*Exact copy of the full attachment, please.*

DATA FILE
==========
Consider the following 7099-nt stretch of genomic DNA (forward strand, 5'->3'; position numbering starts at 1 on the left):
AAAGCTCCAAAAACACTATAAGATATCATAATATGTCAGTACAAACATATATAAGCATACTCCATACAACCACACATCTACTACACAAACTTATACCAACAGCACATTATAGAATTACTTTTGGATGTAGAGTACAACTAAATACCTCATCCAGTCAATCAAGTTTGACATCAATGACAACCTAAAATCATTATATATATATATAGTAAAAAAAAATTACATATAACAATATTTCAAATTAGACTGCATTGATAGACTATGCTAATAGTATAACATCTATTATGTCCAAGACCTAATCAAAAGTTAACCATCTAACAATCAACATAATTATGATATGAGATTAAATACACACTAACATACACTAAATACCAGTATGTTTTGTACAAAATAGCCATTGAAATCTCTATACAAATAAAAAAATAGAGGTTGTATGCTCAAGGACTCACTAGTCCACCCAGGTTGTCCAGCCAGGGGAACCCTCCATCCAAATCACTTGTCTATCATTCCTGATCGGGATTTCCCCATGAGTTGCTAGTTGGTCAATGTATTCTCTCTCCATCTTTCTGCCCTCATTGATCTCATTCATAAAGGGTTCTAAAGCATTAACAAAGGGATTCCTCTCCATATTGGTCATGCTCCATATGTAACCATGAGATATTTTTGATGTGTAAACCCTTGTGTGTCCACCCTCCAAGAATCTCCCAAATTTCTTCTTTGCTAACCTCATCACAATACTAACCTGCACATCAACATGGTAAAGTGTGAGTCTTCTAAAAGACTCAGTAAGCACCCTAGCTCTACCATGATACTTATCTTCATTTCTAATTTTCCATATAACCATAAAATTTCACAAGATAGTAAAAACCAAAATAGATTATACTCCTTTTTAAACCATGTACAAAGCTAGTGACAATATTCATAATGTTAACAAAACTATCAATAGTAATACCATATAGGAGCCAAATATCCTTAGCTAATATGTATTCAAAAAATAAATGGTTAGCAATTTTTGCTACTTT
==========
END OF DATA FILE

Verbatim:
Consider the following 7099-nt stretch of genomic DNA (forward strand, 5'->3'; position numbering starts at 1 on the left):
AAAGCTCCAAAAACACTATAAGATATCATAATATGTCAGTACAAACATATATAAGCATACTCCATACAACCACACATCTACTACACAAACTTATACCAACAGCACATTATAGAATTACTTTTGGATGTAGAGTACAACTAAATACCTCATCCAGTCAATCAAGTTTGACATCAATGACAACCTAAAATCATTATATATATATATAGTAAAAAAAAATTACATATAACAATATTTCAAATTAGACTGCATTGATAGACTATGCTAATAGTATAACATCTATTATGTCCAAGACCTAATCAAAAGTTAACCATCTAACAATCAACATAATTATGATATGAGATTAAATACACACTAACATACACTAAATACCAGTATGTTTTGTACAAAATAGCCATTGAAATCTCTATACAAATAAAAAAATAGAGGTTGTATGCTCAAGGACTCACTAGTCCACCCAGGTTGTCCAGCCAGGGGAACCCTCCATCCAAATCACTTGTCTATCATTCCTGATCGGGATTTCCCCATGAGTTGCTAGTTGGTCAATGTATTCTCTCTCCATCTTTCTGCCCTCATTGATCTCATTCATAAAGGGTTCTAAAGCATTAACAAAGGGATTCCTCTCCATATTGGTCATGCTCCATATGTAACCATGAGATATTTTTGATGTGTAAACCCTTGTGTGTCCACCCTCCAAGAATCTCCCAAATTTCTTCTTTGCTAACCTCATCACAATACTAACCTGCACATCAACATGGTAAAGTGTGAGTCTTCTAAAAGACTCAGTAAGCACCCTAGCTCTACCATGATACTTATCTTCATTTCTAATTTTCCATATAACCATAAAATTTCACAAGATAGTAAAAACCAAAATAGATTATACTCCTTTTTAAACCATGTACAAAGCTAGTGACAATATTCATAATGTTAACAAAACTATCAATAGTAATACCATATAGGAGCCAAATATCCTTAGCTAATATGTATTCAAAAAATAAATGGTTAGCAATTTTTGCTACTTT